Border Patrol Press Release Masks Aliens' Desperation — and Cluelessness

By David North on December 14, 2018

A December 13 Border Patrol press release headlined: "Border Patrol Apprehends 16 Aliens after Landing in Puerto Rico's Northwest Coast" exposed a much more complicated situation, as we will see.

Let's not ask who landed on that coast.

Let's ignore the use of landing "in" a coast, rather than on it.

The aliens had managed to cross some 150 miles of open water between the eastern end of the Dominican Republic and the western shore of Puerto Rico in a "22-foot white and blue fiberglass makeshift vessel powered by a 60 HP Yamaha outboard engine", according to the press release. A photo, presumably of the boat in question, shows that it is open, something better used closer to the shore. Why the BP felt it important to tell us the boat's color, and the brand name of the outboard motor, but not that the vessel was an open one or the distance traveled, is another question.

What is more noteworthy is the double implications of the desperateness of the would-be illegal aliens and their utter cluelessness upon their arrival on that coast.

Desperation. Think how bad things must be if you decide to risk your life sailing a major distance at sea in an extremely crowded, oversized rowboat. Think of the obvious risks of being swamped by the waves at sea, or getting lost in the ocean, or the boat running out of fuel, or the motor breaking down. Was there an alternative outboard motor on board? Apparently not. Did those in the boat have any kind of navigation equipment? (Sailing east from the Dominican Republic toward Puerto Rico is not like sailing west from Belgium in a similar vessel; it would be much, much easier to miss Puerto Rico than it would be to miss the British Isles.)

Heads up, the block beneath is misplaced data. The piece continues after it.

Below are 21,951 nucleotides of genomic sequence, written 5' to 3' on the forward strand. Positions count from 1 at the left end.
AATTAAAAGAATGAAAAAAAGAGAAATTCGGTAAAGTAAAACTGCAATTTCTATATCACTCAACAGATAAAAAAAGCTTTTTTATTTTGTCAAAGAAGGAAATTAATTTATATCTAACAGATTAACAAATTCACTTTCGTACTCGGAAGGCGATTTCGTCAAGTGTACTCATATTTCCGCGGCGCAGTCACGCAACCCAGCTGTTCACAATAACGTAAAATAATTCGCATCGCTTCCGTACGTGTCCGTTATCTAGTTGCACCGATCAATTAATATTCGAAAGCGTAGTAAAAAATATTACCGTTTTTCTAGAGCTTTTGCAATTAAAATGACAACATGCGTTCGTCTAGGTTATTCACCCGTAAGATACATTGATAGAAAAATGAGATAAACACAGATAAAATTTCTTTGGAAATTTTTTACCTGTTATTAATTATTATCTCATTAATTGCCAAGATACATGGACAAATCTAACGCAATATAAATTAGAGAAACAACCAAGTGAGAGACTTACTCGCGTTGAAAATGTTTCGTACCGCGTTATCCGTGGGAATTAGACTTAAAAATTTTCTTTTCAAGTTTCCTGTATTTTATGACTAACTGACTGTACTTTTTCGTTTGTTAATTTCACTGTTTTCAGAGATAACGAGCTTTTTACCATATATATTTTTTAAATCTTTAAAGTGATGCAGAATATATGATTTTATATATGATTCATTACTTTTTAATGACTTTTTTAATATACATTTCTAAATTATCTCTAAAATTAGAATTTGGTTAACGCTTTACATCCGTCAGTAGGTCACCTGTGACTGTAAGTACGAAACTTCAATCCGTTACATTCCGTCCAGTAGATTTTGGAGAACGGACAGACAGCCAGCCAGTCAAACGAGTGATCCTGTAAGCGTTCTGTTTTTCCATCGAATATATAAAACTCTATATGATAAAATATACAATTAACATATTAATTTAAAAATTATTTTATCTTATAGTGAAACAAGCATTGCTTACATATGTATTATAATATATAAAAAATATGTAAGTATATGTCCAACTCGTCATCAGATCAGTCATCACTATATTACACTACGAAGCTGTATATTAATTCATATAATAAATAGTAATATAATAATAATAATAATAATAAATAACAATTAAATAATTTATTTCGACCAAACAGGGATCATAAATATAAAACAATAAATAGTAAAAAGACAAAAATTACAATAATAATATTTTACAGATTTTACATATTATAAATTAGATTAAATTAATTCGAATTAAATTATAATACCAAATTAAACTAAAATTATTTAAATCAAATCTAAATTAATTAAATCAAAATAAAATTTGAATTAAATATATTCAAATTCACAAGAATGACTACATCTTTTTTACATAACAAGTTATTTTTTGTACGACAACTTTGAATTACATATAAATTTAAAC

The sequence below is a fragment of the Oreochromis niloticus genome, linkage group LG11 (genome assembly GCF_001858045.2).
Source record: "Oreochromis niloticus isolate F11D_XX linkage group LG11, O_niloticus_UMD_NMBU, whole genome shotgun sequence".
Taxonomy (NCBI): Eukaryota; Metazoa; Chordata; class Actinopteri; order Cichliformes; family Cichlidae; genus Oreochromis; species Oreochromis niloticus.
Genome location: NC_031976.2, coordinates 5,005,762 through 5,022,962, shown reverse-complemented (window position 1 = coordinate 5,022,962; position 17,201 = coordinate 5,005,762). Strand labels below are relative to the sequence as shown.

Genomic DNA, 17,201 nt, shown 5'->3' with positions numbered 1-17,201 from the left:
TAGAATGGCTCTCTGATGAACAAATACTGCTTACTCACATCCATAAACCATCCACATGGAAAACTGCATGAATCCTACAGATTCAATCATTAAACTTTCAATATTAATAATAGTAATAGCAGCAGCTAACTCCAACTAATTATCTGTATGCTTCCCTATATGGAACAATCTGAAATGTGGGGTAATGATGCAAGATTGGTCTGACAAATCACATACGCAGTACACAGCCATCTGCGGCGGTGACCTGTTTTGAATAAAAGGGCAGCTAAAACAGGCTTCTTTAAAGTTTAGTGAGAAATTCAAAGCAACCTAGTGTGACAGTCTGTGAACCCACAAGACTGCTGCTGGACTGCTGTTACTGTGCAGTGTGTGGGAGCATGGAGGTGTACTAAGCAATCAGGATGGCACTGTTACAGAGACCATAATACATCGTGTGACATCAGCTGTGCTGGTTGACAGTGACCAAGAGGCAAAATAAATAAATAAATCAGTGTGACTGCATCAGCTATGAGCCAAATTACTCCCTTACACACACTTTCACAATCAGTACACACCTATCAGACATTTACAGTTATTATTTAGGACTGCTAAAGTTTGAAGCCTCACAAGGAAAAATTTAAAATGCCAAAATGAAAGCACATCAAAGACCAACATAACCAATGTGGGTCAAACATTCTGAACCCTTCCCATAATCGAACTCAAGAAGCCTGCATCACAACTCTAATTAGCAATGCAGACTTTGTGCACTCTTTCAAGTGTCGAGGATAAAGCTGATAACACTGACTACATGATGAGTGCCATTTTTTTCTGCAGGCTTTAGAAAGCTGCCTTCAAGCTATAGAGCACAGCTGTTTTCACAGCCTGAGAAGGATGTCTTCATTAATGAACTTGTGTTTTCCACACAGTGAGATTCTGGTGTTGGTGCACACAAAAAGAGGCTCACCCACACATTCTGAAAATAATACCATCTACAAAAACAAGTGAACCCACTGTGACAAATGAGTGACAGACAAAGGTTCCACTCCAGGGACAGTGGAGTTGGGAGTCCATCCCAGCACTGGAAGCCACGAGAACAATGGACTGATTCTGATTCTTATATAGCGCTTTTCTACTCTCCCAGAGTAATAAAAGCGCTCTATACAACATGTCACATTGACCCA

And then think of the economic conditions on the island you were headed for. Puerto Ricans by the tens of thousands are leaving that island because of the storm damage caused by Hurricane Maria. All of this suggests the extent of the pressure on the 16 or more people on board. (We do not know if all the passengers were caught, but have been told that 11 Dominican men, four Dominican women, and one Haitian man were rounded up by the Patrol.)

It all suggests that life for these 16 in the Dominican Republic must have been pretty dreadful.

Cluelessness. The 16, through skill or dumb luck, managed to reach the western edge of Puerto Rico, a major feat. Then they, collectively, did something stupid. They all got out of the boat, and then, apparently, let it float away.

Now seen from either the land or the air, a boat drawn up on a beach sparks little curiosity. The same boat pulled up far enough on the beach or rocky shore to a point where it could be hidden by shrubs would not be noticed at all. Similarly, a boat that had been deliberately sunk would be, by definition, out of sight. There were at least 16 passengers, plenty of muscle power to hide or sink the boat. But none of this was done.

Meanwhile, as at least some of the aliens must have known, the authorities patrol the skies, looking for eastward-bound vessels that may be carrying illegal aliens, and land-bound agents do the same; through one or the other of these methods (the press release is silent on this point) someone spotted the drifting vessel and put two and two together and started a search for the former passengers.

And now, according to the laconic release: "All aliens are being processed for violations to immigration law," or as some other person might have written: "All of these aliens are being processed for violations of the immigration law."

So an A+ for all the agents in the field, and a D- for the one at the computer.